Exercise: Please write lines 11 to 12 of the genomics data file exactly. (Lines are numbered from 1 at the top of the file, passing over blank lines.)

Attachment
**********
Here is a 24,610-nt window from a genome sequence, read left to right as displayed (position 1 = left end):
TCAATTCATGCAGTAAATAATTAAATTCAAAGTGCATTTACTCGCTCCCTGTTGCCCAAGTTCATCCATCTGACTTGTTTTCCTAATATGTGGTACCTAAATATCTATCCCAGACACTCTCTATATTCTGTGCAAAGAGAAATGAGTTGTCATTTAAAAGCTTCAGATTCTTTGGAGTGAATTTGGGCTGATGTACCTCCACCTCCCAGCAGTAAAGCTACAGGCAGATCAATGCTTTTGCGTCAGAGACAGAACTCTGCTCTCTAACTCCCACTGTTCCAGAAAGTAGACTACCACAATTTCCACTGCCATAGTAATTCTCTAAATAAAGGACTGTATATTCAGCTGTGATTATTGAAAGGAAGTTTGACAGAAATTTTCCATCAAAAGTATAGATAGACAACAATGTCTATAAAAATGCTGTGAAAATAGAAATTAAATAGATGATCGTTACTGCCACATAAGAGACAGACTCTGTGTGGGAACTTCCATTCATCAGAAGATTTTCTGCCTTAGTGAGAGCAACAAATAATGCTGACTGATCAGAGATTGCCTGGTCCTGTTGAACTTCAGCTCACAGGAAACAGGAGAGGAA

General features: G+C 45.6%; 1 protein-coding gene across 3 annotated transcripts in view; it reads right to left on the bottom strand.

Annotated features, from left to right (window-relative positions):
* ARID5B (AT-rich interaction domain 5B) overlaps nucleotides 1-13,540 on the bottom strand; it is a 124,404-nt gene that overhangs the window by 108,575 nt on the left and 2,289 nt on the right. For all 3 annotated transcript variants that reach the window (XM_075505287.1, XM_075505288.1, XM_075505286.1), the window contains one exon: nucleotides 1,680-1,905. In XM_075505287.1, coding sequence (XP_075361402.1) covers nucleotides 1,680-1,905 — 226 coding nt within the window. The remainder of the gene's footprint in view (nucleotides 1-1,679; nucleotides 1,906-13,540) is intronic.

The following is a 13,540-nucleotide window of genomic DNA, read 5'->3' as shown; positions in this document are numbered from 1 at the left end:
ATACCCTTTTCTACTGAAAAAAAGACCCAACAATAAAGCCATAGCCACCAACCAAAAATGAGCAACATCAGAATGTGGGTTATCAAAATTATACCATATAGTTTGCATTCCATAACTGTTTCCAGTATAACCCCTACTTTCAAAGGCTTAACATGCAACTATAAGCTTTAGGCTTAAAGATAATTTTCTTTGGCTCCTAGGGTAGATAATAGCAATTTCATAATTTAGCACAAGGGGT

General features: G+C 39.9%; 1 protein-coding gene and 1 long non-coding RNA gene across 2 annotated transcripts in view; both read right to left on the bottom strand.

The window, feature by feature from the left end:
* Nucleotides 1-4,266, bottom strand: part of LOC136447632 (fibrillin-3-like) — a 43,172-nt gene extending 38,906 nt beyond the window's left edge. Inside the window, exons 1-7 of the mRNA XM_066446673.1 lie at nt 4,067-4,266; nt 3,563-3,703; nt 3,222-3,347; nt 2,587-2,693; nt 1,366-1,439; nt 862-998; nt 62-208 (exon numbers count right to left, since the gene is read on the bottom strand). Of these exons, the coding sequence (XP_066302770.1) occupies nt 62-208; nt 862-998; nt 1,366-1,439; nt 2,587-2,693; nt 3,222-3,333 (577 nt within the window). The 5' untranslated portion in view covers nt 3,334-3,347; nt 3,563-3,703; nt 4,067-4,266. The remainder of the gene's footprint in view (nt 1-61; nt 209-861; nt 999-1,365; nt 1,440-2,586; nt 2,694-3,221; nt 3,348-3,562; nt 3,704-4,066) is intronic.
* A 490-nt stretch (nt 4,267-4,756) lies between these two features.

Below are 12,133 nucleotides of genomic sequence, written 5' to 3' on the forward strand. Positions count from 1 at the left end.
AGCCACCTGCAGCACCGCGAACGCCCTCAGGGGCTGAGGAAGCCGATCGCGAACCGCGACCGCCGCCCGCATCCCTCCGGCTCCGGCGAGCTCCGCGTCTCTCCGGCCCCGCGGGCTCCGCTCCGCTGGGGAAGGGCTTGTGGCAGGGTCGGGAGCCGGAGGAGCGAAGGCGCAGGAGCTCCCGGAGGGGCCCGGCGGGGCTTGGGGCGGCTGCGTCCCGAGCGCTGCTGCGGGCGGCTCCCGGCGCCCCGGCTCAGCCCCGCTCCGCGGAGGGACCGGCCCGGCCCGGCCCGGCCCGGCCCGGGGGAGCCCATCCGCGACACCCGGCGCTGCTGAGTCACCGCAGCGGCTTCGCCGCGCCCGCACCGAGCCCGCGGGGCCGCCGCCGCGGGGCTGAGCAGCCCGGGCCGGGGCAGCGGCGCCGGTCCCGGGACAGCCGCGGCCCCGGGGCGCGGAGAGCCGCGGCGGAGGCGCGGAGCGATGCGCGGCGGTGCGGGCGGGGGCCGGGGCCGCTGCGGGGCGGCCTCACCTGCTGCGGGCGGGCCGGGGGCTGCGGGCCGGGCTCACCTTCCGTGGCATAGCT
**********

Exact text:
* A 490-nt stretch (nt 4,267-4,756) lies between these two features.

Below are 12,133 nucleotides of genomic sequence, written 5' to 3' on the forward strand. Positions count from 1 at the left end.